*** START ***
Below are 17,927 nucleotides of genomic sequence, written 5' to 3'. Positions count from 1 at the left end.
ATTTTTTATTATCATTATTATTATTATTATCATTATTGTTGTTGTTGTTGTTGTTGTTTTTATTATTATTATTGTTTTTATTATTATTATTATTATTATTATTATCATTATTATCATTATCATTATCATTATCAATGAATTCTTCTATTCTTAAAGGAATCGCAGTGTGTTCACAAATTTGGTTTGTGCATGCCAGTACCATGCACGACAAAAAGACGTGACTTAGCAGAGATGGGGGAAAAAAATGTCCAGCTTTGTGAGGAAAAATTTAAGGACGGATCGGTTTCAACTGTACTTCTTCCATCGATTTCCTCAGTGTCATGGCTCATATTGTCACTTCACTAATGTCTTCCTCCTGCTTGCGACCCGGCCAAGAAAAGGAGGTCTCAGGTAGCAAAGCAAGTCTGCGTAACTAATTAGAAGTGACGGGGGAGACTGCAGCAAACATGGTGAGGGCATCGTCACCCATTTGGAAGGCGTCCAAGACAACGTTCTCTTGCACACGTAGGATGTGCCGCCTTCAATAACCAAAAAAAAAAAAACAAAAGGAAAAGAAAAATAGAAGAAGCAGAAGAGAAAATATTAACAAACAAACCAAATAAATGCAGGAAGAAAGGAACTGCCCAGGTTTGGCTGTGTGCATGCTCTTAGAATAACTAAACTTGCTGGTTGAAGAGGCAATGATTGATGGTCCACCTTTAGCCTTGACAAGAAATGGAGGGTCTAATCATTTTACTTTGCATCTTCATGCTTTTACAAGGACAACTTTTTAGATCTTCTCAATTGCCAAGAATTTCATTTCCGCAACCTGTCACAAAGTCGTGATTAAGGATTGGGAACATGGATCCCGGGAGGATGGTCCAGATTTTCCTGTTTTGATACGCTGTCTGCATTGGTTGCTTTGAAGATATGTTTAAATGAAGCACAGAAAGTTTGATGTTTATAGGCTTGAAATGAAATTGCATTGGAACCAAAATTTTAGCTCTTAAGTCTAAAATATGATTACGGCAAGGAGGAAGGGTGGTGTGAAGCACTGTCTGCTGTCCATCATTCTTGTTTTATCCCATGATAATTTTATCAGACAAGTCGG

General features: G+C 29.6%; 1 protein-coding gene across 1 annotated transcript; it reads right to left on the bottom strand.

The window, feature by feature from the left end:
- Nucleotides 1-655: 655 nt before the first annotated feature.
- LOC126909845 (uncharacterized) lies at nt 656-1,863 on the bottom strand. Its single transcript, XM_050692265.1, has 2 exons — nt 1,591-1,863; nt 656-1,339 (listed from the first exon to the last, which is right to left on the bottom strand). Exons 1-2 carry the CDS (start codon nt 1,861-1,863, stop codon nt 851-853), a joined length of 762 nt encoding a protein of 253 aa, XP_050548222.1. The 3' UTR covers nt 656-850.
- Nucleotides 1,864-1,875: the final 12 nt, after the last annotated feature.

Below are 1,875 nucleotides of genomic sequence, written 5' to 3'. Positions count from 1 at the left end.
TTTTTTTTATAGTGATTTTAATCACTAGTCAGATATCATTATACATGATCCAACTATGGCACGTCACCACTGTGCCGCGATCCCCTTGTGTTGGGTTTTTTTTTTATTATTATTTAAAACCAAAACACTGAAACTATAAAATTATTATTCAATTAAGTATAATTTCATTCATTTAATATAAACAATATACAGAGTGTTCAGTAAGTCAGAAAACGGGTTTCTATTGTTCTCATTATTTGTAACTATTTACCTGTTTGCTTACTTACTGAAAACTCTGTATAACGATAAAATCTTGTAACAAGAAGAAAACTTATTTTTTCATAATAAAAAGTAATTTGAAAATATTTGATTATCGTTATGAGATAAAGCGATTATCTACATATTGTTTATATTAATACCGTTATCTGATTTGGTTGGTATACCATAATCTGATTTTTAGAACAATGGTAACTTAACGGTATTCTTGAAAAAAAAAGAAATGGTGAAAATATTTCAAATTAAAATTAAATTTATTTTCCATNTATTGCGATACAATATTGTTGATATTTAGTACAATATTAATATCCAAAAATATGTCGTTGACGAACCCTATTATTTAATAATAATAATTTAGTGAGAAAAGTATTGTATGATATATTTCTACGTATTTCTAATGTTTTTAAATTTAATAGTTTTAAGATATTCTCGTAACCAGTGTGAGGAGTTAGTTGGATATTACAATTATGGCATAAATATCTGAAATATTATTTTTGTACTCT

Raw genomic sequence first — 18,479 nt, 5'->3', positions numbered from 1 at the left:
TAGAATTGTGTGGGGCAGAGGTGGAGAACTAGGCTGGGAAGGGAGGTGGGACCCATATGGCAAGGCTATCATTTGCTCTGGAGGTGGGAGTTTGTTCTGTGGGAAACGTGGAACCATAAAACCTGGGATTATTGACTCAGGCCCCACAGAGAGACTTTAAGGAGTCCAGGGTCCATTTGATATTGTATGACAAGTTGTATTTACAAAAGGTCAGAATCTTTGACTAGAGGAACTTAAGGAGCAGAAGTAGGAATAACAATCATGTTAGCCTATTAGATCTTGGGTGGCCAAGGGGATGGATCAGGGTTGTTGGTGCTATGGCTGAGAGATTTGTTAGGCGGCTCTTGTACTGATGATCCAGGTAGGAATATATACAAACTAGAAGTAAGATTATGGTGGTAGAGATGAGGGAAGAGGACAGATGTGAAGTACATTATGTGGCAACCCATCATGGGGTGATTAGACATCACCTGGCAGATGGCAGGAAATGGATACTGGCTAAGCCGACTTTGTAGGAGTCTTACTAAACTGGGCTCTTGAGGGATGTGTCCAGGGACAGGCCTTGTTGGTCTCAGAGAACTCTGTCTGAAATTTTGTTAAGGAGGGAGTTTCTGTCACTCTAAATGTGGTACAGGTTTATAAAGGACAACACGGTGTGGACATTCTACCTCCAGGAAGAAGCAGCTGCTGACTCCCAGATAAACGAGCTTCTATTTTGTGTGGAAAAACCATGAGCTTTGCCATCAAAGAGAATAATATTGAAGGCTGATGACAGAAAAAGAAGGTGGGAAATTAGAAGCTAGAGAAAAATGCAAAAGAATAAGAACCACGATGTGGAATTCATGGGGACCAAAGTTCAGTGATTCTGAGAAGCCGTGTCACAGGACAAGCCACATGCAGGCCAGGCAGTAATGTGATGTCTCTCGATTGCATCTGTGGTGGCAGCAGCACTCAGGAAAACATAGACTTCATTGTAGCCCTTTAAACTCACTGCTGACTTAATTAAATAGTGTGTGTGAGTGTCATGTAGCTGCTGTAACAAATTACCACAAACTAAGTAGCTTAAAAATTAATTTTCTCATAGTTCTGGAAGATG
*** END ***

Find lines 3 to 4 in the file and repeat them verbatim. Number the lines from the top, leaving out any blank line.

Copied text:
General features: G+C 29.6%; 1 protein-coding gene across 1 annotated transcript; it reads right to left on the bottom strand.

The window, feature by feature from the left end: